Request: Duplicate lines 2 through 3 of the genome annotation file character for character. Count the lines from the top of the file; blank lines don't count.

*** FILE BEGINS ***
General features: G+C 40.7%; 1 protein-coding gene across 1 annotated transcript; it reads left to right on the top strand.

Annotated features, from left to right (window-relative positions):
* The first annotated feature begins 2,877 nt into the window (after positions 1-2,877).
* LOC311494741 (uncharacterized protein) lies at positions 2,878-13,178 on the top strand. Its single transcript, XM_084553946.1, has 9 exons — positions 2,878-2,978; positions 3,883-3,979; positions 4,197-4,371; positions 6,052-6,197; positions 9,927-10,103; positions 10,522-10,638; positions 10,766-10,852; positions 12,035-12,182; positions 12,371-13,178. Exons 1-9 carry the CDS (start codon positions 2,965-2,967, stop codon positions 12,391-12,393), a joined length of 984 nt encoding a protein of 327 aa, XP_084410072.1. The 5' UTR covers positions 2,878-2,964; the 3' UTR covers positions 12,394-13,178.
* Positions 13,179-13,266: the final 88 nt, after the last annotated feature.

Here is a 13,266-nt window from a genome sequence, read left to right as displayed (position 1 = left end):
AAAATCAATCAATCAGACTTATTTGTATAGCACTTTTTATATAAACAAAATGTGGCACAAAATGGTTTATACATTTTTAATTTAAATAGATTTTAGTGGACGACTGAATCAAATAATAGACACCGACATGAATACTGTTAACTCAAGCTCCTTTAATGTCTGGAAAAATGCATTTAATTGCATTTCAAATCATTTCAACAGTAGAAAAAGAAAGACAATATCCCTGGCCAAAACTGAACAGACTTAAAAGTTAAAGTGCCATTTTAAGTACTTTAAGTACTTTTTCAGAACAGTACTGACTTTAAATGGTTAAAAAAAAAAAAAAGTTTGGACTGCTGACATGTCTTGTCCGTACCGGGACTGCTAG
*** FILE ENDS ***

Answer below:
Annotated features, from left to right (window-relative positions):
* The first annotated feature begins 2,877 nt into the window (after positions 1-2,877).